As the world marks the 20th anniversary of the start of the Rwandan genocide on April 6, the macabre human remains of that terrible massacre have become grim stations of the cross on the tourist circuit in the otherwise magnificently beautiful country -- just as they did years earlier in another far-off country from whose experience humanity failed to learn.
They are 5,250 miles apart, one in Asia, the other in Africa. But in each, huge piles of human skulls bear mute witness to the genocidal horrors of the last quarter of the 20th century, long after the world should already have learned better from the enormity of the Nazi Holocaust.
Both have been memorialized in books, documentaries and films -- Cambodia in the Killing Fields, Rwanda in Hotel Rwanda. But nothing quite prepares you for the physical presence of the empty eye sockets staring out in blind despair, the jaw-less mouths agape in a silent shriek of agony.
If Cambodia's nearly four-year-long killing fields in the late 1970s lacked the inter-ethnic connotations often attributed to genocide, the same cannot be said of the horror that consumed Rwanda in 1994, when in just 100 days beginning on April 6 Hutu extremists killed an estimated 800,000 Tutsi and the moderate Hutu who protected them.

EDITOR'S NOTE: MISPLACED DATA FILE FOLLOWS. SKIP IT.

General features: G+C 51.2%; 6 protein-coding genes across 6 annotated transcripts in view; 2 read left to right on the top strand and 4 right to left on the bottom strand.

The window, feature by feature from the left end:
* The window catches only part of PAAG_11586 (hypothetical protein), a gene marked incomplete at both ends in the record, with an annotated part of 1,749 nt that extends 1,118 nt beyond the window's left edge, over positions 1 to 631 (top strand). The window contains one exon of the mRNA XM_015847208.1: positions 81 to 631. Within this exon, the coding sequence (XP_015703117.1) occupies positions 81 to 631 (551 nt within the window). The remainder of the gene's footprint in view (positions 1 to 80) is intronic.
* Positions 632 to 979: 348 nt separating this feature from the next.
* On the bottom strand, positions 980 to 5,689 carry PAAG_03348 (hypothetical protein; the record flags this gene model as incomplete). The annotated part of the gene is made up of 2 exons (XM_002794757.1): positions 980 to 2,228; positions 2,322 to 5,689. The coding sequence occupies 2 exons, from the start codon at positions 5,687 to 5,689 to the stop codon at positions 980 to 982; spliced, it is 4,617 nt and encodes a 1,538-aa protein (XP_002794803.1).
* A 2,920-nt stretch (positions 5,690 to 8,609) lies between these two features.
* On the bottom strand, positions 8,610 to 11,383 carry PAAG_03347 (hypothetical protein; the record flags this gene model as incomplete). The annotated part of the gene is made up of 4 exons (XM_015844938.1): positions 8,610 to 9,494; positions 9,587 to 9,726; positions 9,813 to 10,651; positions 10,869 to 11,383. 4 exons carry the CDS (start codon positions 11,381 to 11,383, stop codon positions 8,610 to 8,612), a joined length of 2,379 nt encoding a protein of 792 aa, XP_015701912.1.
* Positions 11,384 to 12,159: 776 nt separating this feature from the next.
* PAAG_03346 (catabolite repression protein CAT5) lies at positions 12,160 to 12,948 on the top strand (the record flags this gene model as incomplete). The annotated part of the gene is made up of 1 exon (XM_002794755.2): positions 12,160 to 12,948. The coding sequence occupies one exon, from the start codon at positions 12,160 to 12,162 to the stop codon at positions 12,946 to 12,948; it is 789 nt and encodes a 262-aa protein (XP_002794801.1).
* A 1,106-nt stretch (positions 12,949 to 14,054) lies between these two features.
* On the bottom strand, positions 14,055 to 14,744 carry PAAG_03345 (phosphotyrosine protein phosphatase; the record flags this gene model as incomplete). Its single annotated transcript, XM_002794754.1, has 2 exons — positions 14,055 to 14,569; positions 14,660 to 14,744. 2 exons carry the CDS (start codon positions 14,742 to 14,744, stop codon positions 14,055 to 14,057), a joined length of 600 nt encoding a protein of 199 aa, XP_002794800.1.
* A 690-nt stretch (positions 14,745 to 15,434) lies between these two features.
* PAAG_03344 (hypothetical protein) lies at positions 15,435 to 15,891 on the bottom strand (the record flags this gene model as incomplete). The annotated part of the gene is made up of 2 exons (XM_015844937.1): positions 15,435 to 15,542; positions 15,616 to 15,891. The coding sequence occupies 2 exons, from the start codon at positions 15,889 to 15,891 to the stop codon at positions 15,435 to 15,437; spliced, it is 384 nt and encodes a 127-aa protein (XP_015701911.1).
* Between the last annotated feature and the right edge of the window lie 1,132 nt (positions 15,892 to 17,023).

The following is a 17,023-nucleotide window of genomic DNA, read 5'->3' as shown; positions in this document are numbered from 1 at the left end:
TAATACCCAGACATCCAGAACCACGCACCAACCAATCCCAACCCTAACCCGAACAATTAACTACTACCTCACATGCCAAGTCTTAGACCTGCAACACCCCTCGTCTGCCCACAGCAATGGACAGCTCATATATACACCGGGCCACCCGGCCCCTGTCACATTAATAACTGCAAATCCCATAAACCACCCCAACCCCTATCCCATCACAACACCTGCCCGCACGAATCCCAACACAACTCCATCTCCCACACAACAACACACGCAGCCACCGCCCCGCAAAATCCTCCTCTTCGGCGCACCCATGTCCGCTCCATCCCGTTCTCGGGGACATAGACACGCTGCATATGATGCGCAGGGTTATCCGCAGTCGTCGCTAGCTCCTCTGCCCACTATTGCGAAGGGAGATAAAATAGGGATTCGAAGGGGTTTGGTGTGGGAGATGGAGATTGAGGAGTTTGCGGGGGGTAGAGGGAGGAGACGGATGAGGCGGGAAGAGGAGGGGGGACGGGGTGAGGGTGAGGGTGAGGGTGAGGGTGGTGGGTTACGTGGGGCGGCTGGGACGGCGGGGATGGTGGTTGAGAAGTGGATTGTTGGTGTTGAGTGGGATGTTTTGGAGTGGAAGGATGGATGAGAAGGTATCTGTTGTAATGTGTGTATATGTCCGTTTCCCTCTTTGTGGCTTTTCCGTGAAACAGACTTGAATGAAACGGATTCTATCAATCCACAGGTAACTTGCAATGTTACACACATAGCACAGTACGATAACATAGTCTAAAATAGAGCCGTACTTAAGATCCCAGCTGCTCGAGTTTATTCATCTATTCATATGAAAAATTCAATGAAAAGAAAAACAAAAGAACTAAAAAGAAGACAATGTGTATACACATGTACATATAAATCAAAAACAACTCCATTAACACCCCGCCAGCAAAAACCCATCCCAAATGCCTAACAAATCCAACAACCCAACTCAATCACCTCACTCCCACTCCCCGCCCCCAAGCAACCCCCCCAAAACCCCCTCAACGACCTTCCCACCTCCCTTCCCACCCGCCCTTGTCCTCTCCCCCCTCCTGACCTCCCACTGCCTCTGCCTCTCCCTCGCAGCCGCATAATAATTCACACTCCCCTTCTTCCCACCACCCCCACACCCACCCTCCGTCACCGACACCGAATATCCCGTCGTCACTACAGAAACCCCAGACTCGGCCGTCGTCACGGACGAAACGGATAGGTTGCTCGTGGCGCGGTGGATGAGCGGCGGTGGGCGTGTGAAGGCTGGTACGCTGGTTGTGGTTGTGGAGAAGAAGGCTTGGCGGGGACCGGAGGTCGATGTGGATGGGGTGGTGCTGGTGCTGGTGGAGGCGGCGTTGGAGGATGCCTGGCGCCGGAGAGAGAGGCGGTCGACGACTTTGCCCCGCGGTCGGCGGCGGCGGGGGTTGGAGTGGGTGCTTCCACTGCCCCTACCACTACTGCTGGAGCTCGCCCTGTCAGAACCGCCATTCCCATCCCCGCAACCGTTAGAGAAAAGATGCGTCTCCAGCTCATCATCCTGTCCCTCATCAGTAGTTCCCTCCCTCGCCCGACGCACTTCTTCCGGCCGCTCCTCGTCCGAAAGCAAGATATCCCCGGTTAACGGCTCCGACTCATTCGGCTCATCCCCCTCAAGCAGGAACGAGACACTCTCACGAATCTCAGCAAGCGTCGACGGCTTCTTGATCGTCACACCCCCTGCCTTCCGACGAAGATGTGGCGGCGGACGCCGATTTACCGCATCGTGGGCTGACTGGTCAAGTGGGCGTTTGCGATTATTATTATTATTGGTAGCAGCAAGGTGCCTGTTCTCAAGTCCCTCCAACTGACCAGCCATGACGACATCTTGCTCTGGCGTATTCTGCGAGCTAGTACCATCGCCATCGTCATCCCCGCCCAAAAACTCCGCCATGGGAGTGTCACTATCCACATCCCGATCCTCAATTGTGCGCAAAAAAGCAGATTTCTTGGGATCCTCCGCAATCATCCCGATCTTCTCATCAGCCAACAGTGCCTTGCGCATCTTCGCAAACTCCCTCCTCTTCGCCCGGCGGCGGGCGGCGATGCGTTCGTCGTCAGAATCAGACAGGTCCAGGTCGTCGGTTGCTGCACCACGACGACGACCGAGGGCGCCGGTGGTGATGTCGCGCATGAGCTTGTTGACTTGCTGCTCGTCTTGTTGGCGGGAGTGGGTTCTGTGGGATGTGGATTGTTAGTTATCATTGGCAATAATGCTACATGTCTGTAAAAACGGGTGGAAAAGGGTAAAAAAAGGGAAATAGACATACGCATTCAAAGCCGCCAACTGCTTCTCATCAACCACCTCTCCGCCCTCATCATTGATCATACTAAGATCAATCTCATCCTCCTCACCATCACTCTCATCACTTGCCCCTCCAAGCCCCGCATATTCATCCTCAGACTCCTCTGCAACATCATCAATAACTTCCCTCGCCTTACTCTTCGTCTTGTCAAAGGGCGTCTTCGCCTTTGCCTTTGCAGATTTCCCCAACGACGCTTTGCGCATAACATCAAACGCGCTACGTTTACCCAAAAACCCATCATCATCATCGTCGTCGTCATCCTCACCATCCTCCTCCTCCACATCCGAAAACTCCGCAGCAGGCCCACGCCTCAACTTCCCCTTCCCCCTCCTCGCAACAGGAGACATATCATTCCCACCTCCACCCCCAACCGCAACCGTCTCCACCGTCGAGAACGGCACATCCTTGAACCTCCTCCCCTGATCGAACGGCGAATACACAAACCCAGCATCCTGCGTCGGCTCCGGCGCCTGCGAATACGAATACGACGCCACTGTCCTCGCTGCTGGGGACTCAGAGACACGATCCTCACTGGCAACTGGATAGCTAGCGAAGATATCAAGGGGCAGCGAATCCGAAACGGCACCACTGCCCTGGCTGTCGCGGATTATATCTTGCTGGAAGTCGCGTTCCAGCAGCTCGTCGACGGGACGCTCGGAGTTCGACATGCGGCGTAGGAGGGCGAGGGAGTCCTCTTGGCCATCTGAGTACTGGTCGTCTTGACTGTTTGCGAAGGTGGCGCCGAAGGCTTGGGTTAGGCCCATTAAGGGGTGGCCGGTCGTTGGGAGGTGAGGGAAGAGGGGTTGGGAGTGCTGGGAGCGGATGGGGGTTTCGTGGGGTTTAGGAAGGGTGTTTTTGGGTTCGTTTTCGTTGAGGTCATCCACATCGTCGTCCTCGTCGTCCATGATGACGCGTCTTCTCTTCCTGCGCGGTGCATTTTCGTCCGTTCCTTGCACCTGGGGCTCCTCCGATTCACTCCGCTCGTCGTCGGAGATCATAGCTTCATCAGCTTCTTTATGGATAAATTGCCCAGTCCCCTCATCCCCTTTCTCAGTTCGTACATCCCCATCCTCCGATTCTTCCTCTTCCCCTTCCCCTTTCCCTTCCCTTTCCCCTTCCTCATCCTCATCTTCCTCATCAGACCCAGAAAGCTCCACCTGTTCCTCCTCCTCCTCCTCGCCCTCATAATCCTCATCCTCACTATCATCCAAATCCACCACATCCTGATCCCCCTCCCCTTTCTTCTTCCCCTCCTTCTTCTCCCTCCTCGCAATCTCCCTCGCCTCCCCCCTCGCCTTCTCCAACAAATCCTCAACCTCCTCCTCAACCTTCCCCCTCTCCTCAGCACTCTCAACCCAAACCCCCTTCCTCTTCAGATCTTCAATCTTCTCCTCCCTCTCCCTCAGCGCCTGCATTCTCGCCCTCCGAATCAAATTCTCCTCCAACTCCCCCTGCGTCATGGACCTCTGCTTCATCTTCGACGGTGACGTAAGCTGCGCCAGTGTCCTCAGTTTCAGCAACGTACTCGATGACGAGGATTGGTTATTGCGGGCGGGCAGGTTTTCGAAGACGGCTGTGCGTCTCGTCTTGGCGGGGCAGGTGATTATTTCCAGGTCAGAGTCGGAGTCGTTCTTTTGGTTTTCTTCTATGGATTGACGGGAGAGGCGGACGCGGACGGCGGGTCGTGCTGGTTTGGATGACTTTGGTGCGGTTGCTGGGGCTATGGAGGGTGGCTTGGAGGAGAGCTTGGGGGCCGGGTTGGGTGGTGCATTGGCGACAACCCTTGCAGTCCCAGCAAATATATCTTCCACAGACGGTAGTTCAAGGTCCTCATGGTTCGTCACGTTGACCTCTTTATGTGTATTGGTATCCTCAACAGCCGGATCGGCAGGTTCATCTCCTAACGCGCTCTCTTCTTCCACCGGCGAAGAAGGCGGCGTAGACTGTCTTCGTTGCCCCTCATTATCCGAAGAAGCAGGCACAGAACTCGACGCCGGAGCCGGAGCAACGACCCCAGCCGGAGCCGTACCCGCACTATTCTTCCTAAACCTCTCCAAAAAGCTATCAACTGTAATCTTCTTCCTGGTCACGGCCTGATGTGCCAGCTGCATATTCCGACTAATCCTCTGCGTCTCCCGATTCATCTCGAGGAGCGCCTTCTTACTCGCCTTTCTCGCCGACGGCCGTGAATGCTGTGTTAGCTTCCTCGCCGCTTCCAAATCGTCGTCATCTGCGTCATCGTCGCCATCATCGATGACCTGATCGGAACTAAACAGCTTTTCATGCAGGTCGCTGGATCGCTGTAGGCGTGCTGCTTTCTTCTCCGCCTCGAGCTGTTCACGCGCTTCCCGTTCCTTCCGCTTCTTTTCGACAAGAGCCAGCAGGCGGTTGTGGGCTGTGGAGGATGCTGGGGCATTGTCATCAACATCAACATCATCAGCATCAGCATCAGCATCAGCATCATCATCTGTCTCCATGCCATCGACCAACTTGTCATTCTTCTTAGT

Slashing their victims to pieces with machetes, sometimes clubbing them, shooting them or blowing them up with grenades, the murderers had a predilection for massacring them in the churches where they had been herded or had sought divine help.
One such church is a raw brick-built rectangle in Ntarama, an hour's drive from Kigali, Rwanda's capital. Here Hutu extremists first hurled in grenades, then finished off 5,000 people crammed inside with guns, machetes and clubs.
The victims still remain, still litter the floor with their bones and shreds of clothing, their skulls piled high on shelves, an eternal memorial to man's inhumanity to man.
All that is except one, Nyarabuzungu Dantsira, a woman who was saved by being buried under an avalanche of corpses, among them her husband and seven children.
A sign proclaiming "Never Again" in Kinyarwanda, French and English has been fixed next to a hole breached in its wall above skulls, bones and other remains honored with flowers beneath a green and purple awning.
At a nearby church in Nyamata, skulls, bones and bloodstains on the tin ceiling bear mute witness to 2,500 or more machine-gunned to death.
Many of these churches lie in spectacularly beautiful surroundings. The little town of Kibuye climbs a promontory and extends along slivers of land into Lake Kivu amid emerald mountains, limpid waters and tree-garbed islets.
The St. Jean Catholic Church and Home Complex crowns a little hilltop with magnificent views. Here in mid-April 1994 thousands of men, women and children were hacked, bludgeoned and shot to death.
Today skulls and bones stare out from glass encased shelves built into the church's front. A stone block directs you to another memorial to 11,400 victims slaughtered in the nearby stadium on April 17.
If it is true that the human mind has difficulty in comprehending the enormity of mass killings and it is the single example or a digestible combination of them that really brings home the utter horror, then nowhere is that more true than in the pink-painted Kigali Memorial Centre in the capital.